Gluten-free can be quick, simple and delicious. I’ve spent the last two years cranking out recipes to help people create uncomplicated, tasty gluten-free food. (I was once told that my food was too simple for a certain cook’s kitchen…I took it as a compliment. I’ve successfully tasty gluten-free created recipes easy enough for anyone to make.)
It never ceases to amaze me, though, how some people just don’t get it. Have you ever been invited to a friend’s house for dinner and then squirmed when asking her about the menu? It’s a fine line between not embarrassing the hostess when you don’t eat anything she’s cooked and still politely offering to bring something you can eat so as not to increase her workload.
Or what about going to dinner with friends – not to eat because there’s nothing on the menu that works for you – but just to sit and chat with them? With an intimate group of good girlfriends it’s easier to steer them toward a certain restaurant. When it comes to work functions and newer acquaintances, it’s not so easy.
My favorite – the PotLuck dinner. It’s easy enough to bring something I can eat. Some women, though, have a bizarre attachment to whether or not you eat their food. There’s always the Critic who has an opinion about everything on my plate, the Loud Mouth who draws attention to the fact that my plate isn’t as full as everyone else, and there is always someone who insists I’m dieting. (Really??)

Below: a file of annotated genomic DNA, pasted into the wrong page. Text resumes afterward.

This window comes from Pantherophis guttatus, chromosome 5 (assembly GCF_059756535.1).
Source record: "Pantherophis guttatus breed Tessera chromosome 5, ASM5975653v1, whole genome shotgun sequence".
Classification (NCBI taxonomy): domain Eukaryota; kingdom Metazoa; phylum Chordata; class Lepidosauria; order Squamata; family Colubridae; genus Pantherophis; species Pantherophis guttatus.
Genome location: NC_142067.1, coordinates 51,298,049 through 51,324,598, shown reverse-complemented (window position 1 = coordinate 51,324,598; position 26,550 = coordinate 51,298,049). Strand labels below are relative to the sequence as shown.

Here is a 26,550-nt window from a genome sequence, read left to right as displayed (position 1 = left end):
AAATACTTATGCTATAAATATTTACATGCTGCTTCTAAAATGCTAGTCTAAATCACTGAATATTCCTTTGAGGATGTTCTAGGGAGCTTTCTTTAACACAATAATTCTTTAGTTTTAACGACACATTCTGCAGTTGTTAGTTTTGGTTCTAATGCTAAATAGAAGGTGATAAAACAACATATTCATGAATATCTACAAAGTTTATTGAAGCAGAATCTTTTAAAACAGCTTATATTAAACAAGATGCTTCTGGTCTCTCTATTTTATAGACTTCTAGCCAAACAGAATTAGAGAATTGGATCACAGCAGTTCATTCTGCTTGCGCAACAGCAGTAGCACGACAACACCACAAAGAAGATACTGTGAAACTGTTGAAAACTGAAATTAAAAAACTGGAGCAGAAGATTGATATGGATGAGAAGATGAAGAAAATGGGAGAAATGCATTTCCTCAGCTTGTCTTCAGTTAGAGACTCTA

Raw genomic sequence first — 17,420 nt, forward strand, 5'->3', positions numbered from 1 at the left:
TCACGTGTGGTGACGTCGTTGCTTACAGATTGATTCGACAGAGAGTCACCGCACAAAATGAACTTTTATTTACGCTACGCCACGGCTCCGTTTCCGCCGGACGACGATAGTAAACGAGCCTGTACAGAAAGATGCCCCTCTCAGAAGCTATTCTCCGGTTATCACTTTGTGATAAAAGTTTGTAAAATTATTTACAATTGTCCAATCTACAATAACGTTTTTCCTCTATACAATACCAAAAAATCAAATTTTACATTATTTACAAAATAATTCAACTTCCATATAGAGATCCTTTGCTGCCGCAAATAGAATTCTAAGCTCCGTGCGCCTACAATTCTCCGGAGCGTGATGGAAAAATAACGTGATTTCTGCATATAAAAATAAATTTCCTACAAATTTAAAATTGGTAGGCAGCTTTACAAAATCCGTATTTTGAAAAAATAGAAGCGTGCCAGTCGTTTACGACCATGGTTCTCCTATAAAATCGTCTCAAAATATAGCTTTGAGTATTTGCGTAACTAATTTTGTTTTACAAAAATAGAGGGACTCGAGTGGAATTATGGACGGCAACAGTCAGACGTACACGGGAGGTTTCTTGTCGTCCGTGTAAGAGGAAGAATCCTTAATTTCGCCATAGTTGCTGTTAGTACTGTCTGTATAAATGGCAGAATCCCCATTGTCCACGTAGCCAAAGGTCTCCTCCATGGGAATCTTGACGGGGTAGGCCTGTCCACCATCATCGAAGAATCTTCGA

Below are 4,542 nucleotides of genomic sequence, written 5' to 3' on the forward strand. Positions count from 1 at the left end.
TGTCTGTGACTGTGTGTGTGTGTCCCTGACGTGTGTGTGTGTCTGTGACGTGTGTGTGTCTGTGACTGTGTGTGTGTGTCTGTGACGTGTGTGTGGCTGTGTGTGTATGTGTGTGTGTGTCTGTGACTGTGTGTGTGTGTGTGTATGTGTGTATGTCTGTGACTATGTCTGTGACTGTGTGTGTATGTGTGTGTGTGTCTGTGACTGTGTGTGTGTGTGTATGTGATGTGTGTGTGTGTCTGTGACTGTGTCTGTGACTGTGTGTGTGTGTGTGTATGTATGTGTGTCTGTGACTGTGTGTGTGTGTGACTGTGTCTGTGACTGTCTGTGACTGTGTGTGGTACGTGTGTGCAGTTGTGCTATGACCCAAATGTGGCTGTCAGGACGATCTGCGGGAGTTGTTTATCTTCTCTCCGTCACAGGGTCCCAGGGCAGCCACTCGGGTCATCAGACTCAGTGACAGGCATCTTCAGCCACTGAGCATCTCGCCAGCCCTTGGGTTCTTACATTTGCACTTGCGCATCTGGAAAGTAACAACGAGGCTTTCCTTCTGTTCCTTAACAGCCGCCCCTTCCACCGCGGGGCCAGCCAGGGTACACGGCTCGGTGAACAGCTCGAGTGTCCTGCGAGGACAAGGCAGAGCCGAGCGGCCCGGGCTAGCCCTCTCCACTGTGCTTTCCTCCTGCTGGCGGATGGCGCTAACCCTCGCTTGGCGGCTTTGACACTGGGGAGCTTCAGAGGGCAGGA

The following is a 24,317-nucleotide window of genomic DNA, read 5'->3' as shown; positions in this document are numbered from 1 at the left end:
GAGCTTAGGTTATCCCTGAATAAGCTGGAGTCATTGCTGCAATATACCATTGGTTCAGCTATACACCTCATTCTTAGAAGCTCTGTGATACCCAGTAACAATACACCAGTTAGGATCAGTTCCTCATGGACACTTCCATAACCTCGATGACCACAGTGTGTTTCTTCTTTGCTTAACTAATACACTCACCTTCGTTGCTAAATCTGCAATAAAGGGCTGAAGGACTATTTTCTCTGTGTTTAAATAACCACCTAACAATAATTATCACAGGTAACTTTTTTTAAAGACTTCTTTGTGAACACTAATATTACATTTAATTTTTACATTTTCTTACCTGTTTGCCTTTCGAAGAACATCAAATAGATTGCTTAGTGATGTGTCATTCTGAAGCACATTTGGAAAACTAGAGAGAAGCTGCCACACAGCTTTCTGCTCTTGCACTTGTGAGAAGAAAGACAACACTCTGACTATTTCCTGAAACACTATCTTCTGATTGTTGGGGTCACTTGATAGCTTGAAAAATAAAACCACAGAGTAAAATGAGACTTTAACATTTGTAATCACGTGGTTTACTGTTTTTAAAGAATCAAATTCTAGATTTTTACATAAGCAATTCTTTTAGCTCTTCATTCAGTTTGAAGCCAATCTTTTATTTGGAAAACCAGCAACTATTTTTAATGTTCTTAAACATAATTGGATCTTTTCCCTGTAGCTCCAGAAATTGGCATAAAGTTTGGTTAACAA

I brought a assorted dessert tray to a PotLuck once filled with some of my favorites – Chewy Chocolate Vegan Date Brownies, Blueberry Quinoa Crumble Bars, and Apricot Carob Blondies. Someone made an ugly face across the table about my Chewy Chocolate Vegan Date Brownies after announcing to everyone there that she didn’t like gluten-free food. At least it was her bad behavior and not mine.
So, what does all of this have to do with a chocolate crusted fruit pizza? When it comes to dessert, this couldn’t be easier. Anyone, and I mean anyone, can make this dessert. And it even looks kind of fancy. If you’re not gluten-free and have someone coming for dinner who is, go pick up a box of gluten-free brownie mix at the store. (The boxed mixes contain refined sugar which is why I don’t use them.) If you want to be extra careful about cross-contamination wipe down your counters really, really well, wash the bowls and utensils you’re going to use, and buy a $1.50 disposable brownie pan and bake them in there. You can also ask your friend for advice on preparing safe foods. She’d love to share what she knows with you!
Read this article and this article for more tips on preventing cross contamination. There is absolutely no reason to exclude someone because of their diet. If you’re willing to find a solution, it’s there for you.
Have tips on preventing cross-contamination or how to politely take care of yourself and still participate in food-focused social events? Share them in the comments! This post has been shared at Tip Me Tuesday.